Shaking the dust off its cowboy boots
Yucca Valley may have started as a 19th century cow town and rest stop on the way from Arizona to the San Gorgonio Pass, connecting the Coachella Valley with the San Bernardino Valley, but in recent years the city has experienced growth that is changing its Western cultural identity.
Yucca Valley is in the Little San Bernardino Mountains, above the Coachella Valley, at an elevation of about 3,200 feet. About 120 miles east of Los Angeles via Interstate 10 and California 62, Yucca Valley is in the shadow of snow-capped peaks.
The Serrano and Chemeheuvi Indians were the first residents of Yucca Valley. They made summer treks to the San Bernardino Mountains and to the warmer Coachella Valley in winter.
Smallpox epidemics decimated the population, however, wrote May Lillian Clark and Twila G. Couzens in “Yucca Valley and Its History.”
Prospectors came looking for gold, silver and lead in the 19th century, and some ranchers began raising cattle in the high desert.
In 1878, Mark B. “Chuck” Warren came from San Bernardino to Yucca Valley. Warren dug a well at what is now the Yucca Valley Airport -- important in a place thirsting for water. The watering hole was a way station for travelers, and later a stagecoach stop. It also became known as a roundup point for cowboys driving herds of cattle to summer pastures at Big Bear or to the railroad at Victorville.
In the early 1900s, the federal government gave 160-acre parcels to veterans of the Spanish-American War. They had to live on the land for three years and make some improvements. The Small Tract Act of 1938 opened up 2 1/2 - and 5-acre parcels in and around Yucca Valley. Homesteaders raised livestock and often grew crops such as alfalfa, beans and grain.
For the first part of the 20th century, Yucca Valley was known as Lone Star, named after the Lone Star Ranch. In 1946, the town forefathers purchased 3,000 acres, subdivided the land, installed water lines and called the area Yucca Village. The name didn’t quite stick. Yucca Valley was officially incorporated in 1991.
“We’re close to the Colorado River, to Big Bear, to Palm Springs,” said Jim Schooler, director of community services and a longtime resident. “It’s a nice location if you don’t mind driving a little bit.”
Most of the area’s residents commute “down the hill” to Palm Springs, Riverside or San Bernardino, Schooler said. “There’s still a lot of open space, and most houses have about a half-acre to an acre. You can still get 2 to 5 acres easily. And for a lot of people, it’s still a bargain.”
Good news, bad news
Yucca Valley had a population of 18,700 last year, according to the California Department of Finance. The town has experienced an almost 10% growth rate since 2000, in part because of a surge in housing developments and custom-built homes.
“Our concern is to manage the growth and retain that hometown feel that everyone moved here for,” Schooler said.
Wanda Stadum, president of the Old Town Merchants Assn., said that much has changed since she moved to Yucca Valley from Long Beach in 1982. It was the clean air and starry skies that drew her to the high desert, she said, as well as the housing. The town was growing then, but with very little attention paid to county laws and zoning, Stadum said.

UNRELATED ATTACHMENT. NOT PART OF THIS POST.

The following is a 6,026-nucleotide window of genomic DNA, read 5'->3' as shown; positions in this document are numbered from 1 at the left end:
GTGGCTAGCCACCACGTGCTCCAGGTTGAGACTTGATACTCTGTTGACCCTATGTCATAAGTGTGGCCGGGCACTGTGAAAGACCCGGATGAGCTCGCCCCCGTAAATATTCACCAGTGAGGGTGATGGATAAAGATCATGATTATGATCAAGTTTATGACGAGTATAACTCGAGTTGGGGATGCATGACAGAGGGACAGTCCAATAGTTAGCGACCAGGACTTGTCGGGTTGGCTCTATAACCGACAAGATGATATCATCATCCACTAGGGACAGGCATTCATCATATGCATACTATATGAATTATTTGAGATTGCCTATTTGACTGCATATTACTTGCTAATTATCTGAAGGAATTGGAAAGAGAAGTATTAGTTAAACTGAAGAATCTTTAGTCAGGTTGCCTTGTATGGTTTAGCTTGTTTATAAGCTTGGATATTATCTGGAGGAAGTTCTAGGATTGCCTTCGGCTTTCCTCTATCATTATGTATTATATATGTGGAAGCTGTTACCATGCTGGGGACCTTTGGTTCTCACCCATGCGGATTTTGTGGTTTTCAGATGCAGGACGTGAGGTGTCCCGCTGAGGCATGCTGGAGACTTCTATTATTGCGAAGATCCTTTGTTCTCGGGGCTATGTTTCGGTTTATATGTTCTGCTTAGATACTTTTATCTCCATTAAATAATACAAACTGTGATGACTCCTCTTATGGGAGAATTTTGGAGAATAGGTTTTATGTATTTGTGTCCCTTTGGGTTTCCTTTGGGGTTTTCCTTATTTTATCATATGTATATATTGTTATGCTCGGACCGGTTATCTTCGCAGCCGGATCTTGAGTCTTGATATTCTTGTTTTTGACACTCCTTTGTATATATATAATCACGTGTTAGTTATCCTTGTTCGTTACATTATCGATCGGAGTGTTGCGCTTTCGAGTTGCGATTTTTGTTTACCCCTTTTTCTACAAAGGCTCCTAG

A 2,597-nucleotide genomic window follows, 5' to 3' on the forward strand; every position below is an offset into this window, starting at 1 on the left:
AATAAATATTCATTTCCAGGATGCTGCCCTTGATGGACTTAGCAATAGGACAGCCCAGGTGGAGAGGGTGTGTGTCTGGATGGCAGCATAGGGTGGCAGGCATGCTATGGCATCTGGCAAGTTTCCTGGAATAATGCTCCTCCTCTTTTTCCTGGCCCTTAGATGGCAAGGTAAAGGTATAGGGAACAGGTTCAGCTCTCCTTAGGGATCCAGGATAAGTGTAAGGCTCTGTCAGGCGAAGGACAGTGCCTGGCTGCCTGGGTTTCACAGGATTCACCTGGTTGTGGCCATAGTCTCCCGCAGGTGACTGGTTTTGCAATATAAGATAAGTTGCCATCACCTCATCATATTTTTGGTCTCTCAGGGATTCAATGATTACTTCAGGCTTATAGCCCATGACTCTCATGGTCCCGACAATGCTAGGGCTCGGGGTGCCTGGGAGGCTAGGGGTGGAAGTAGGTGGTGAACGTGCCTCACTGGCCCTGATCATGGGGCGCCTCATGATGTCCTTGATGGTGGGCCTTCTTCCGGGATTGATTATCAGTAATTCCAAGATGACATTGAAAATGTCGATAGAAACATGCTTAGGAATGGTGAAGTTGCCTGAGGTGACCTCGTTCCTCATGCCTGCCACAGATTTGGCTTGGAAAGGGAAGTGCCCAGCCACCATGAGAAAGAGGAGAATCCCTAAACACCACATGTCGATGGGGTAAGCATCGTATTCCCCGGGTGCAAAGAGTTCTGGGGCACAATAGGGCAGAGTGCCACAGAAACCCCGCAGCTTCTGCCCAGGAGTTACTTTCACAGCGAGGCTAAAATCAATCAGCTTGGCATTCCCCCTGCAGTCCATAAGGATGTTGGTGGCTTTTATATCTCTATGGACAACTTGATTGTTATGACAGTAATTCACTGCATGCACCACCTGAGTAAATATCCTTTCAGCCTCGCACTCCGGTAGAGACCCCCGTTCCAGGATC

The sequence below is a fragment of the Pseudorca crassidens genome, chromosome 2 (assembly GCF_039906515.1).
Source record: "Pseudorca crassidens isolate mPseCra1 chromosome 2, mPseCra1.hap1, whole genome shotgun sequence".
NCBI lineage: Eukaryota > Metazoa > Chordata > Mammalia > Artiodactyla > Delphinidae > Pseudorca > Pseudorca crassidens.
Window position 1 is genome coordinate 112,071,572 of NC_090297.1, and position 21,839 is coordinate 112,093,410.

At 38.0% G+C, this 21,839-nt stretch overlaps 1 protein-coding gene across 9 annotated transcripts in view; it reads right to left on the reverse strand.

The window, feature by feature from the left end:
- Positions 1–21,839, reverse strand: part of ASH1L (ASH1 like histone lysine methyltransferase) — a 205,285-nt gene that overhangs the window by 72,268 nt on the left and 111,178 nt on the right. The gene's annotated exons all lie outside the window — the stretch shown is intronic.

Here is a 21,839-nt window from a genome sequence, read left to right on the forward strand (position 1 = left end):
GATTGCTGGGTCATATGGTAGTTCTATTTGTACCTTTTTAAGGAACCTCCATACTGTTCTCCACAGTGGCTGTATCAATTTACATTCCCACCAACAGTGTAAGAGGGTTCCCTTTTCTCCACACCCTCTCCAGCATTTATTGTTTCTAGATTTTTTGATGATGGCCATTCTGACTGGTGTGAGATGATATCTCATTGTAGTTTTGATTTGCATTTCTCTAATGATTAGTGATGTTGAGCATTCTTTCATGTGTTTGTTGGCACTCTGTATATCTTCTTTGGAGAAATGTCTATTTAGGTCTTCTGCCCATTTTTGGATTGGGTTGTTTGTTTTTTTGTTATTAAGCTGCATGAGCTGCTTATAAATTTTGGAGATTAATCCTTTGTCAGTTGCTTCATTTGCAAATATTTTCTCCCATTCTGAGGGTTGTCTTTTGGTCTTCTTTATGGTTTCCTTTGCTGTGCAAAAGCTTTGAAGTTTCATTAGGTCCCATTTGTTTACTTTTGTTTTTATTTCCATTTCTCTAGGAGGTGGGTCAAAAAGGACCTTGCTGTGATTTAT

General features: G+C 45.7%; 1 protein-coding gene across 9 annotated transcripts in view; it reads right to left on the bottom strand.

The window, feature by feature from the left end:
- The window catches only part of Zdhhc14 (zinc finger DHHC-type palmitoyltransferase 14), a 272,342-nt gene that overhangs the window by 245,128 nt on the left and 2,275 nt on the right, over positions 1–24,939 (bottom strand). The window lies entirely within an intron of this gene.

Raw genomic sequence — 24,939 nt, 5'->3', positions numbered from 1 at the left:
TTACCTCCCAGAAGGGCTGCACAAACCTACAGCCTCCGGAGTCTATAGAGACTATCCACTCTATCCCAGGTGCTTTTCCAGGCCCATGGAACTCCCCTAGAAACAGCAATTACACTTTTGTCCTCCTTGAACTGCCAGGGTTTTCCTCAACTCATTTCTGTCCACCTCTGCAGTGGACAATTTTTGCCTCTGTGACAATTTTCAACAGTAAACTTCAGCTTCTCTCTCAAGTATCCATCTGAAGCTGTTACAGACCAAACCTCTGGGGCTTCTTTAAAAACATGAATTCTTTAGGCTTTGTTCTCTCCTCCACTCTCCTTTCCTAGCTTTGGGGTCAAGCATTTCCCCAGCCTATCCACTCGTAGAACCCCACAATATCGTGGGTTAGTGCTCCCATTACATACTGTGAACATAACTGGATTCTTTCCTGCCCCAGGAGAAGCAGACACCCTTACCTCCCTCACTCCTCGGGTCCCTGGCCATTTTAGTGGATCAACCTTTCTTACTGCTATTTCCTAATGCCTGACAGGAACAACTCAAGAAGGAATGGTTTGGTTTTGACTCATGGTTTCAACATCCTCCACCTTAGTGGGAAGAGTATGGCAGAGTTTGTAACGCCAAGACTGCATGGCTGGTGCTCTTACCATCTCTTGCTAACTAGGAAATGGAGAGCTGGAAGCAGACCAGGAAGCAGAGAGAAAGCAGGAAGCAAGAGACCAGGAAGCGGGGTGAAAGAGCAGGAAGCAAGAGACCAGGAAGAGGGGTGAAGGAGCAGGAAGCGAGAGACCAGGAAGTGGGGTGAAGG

“The county was Big Brother, and it wasn’t even out here that much, so people got away with stuff that was substandard and not right.”
The Wild West legacy of Yucca Valley is celebrated during Grubstake Days, a weeklong event in May that pays homage to the area’s mining past and colorful history. Last year the town celebrated with a rodeo, Pony Express reenactment and carnival.
But Stadum, like some newer arrivals, doesn’t want Yucca Valley to be known as just a cow town anymore.
“It’s not split-rail fences and wagon wheels everywhere. We’re much bigger than that,” Stadum said. “We hope to change that image. We’re really more of an eclectic place with all kinds of people.”
New businesses, such as the coffeehouse Water Canyon Coffee Co., New Age and health-food stores, are taking the places of feed and Western shops. Art festivals and events seem to dominate the community calendar.
In mid-January, there were 146 single-family homes for sale in Yucca Valley, according to Realtor.com. The offerings ranged from a one-bedroom, one-bath, 644-square-foot home on 2 1/2 acres for $69,900 to a two-bed- room, two-bath, 1,726-square-foot home on 160 acres for $4 million.
An average three-bedroom, two-bath home goes for about $170,000, said Ann McErlane, real estate broker with Glen Realty in Yucca Valley. Home prices for the area were up 25% in 2004 from 2003, according to DataQuick Information Systems.
The Morongo Unified School District’s 2004 Academic Performance Index scores are not yet available. Grade scores in 2003 ranged from 686 at Yucca Valley Elementary to 759 at Onaga Elementary, out of a possible 1,000. La Contenta Junior High School scored 652, and Yucca Valley High School scored 679.
Sources: DataQuick Information Systems; California Department of Finance; realtor.com; Glen Realty, Yucca Valley; “Cattle Brands of the Joshua Tree National Monument Region” by Lucile Weight (1975); api.cde.ca.gov.